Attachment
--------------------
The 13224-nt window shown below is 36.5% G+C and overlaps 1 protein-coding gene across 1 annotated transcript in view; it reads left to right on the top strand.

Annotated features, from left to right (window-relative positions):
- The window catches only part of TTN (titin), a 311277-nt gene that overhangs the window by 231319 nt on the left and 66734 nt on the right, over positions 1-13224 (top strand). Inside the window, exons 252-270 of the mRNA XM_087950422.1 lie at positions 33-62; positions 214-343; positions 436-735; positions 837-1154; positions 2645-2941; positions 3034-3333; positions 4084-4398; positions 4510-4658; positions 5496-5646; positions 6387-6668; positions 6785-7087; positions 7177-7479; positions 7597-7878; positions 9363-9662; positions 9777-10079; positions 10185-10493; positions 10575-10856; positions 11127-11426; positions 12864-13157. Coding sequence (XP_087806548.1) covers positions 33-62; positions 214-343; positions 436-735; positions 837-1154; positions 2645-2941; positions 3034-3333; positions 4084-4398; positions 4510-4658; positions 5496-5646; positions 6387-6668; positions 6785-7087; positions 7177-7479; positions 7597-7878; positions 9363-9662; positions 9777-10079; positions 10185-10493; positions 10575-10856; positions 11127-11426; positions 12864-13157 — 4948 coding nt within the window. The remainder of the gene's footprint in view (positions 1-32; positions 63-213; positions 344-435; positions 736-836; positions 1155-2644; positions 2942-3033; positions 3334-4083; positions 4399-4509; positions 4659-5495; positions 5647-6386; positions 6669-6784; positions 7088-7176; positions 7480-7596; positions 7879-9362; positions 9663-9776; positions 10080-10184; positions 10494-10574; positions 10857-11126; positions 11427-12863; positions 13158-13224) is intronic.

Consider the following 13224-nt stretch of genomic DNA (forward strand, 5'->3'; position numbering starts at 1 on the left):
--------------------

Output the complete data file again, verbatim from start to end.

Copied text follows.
The 13224-nt window shown below is 36.5% G+C and overlaps 1 protein-coding gene across 1 annotated transcript in view; it reads left to right on the top strand.

Annotated features, from left to right (window-relative positions):
- The window catches only part of TTN (titin), a 311277-nt gene that overhangs the window by 231319 nt on the left and 66734 nt on the right, over positions 1-13224 (top strand). Inside the window, exons 252-270 of the mRNA XM_087950422.1 lie at positions 33-62; positions 214-343; positions 436-735; positions 837-1154; positions 2645-2941; positions 3034-3333; positions 4084-4398; positions 4510-4658; positions 5496-5646; positions 6387-6668; positions 6785-7087; positions 7177-7479; positions 7597-7878; positions 9363-9662; positions 9777-10079; positions 10185-10493; positions 10575-10856; positions 11127-11426; positions 12864-13157. Coding sequence (XP_087806548.1) covers positions 33-62; positions 214-343; positions 436-735; positions 837-1154; positions 2645-2941; positions 3034-3333; positions 4084-4398; positions 4510-4658; positions 5496-5646; positions 6387-6668; positions 6785-7087; positions 7177-7479; positions 7597-7878; positions 9363-9662; positions 9777-10079; positions 10185-10493; positions 10575-10856; positions 11127-11426; positions 12864-13157 — 4948 coding nt within the window. The remainder of the gene's footprint in view (positions 1-32; positions 63-213; positions 344-435; positions 736-836; positions 1155-2644; positions 2942-3033; positions 3334-4083; positions 4399-4509; positions 4659-5495; positions 5647-6386; positions 6669-6784; positions 7088-7176; positions 7480-7596; positions 7879-9362; positions 9663-9776; positions 10080-10184; positions 10494-10574; positions 10857-11126; positions 11427-12863; positions 13158-13224) is intronic.

Consider the following 13224-nt stretch of genomic DNA (forward strand, 5'->3'; position numbering starts at 1 on the left):